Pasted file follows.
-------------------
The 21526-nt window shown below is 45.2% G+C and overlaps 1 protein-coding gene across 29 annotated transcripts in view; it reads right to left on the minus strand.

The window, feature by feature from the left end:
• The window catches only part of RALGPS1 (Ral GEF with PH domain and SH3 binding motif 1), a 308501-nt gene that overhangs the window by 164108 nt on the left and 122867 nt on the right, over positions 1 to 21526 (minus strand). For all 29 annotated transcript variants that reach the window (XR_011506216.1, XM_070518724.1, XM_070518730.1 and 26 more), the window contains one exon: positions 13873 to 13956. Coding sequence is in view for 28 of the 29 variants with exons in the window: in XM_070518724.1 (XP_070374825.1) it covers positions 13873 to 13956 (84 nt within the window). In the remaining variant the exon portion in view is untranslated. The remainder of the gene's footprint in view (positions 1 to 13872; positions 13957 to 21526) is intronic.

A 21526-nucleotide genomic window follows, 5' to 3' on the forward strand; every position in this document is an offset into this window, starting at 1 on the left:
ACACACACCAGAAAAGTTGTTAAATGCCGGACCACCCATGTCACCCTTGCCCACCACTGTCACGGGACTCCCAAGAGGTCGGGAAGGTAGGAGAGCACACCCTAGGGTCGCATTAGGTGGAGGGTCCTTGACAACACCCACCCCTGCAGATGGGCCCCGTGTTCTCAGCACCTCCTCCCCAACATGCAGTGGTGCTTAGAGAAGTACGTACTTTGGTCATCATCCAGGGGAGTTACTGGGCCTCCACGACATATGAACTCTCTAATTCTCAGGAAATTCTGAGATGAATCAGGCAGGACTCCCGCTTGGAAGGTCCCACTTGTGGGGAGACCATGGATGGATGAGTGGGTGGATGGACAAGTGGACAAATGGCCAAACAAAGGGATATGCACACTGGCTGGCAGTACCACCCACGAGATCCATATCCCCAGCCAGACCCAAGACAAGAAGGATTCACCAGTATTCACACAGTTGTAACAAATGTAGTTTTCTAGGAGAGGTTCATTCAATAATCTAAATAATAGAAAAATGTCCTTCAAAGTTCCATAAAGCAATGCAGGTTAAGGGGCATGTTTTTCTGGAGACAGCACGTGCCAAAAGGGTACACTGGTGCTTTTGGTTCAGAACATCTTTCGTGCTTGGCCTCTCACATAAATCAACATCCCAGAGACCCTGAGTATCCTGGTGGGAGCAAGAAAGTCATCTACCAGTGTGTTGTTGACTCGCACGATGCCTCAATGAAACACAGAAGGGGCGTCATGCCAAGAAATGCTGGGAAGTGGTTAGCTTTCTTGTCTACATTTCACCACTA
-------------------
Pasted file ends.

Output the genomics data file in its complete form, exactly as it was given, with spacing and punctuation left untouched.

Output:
The 21526-nt window shown below is 45.2% G+C and overlaps 1 protein-coding gene across 29 annotated transcripts in view; it reads right to left on the minus strand.

The window, feature by feature from the left end:
• The window catches only part of RALGPS1 (Ral GEF with PH domain and SH3 binding motif 1), a 308501-nt gene that overhangs the window by 164108 nt on the left and 122867 nt on the right, over positions 1 to 21526 (minus strand). For all 29 annotated transcript variants that reach the window (XR_011506216.1, XM_070518724.1, XM_070518730.1 and 26 more), the window contains one exon: positions 13873 to 13956. Coding sequence is in view for 28 of the 29 variants with exons in the window: in XM_070518724.1 (XP_070374825.1) it covers positions 13873 to 13956 (84 nt within the window). In the remaining variant the exon portion in view is untranslated. The remainder of the gene's footprint in view (positions 1 to 13872; positions 13957 to 21526) is intronic.

A 21526-nucleotide genomic window follows, 5' to 3' on the forward strand; every position in this document is an offset into this window, starting at 1 on the left:
ACACACACCAGAAAAGTTGTTAAATGCCGGACCACCCATGTCACCCTTGCCCACCACTGTCACGGGACTCCCAAGAGGTCGGGAAGGTAGGAGAGCACACCCTAGGGTCGCATTAGGTGGAGGGTCCTTGACAACACCCACCCCTGCAGATGGGCCCCGTGTTCTCAGCACCTCCTCCCCAACATGCAGTGGTGCTTAGAGAAGTACGTACTTTGGTCATCATCCAGGGGAGTTACTGGGCCTCCACGACATATGAACTCTCTAATTCTCAGGAAATTCTGAGATGAATCAGGCAGGACTCCCGCTTGGAAGGTCCCACTTGTGGGGAGACCATGGATGGATGAGTGGGTGGATGGACAAGTGGACAAATGGCCAAACAAAGGGATATGCACACTGGCTGGCAGTACCACCCACGAGATCCATATCCCCAGCCAGACCCAAGACAAGAAGGATTCACCAGTATTCACACAGTTGTAACAAATGTAGTTTTCTAGGAGAGGTTCATTCAATAATCTAAATAATAGAAAAATGTCCTTCAAAGTTCCATAAAGCAATGCAGGTTAAGGGGCATGTTTTTCTGGAGACAGCACGTGCCAAAAGGGTACACTGGTGCTTTTGGTTCAGAACATCTTTCGTGCTTGGCCTCTCACATAAATCAACATCCCAGAGACCCTGAGTATCCTGGTGGGAGCAAGAAAGTCATCTACCAGTGTGTTGTTGACTCGCACGATGCCTCAATGAAACACAGAAGGGGCGTCATGCCAAGAAATGCTGGGAAGTGGTTAGCTTTCTTGTCTACATTTCACCACTA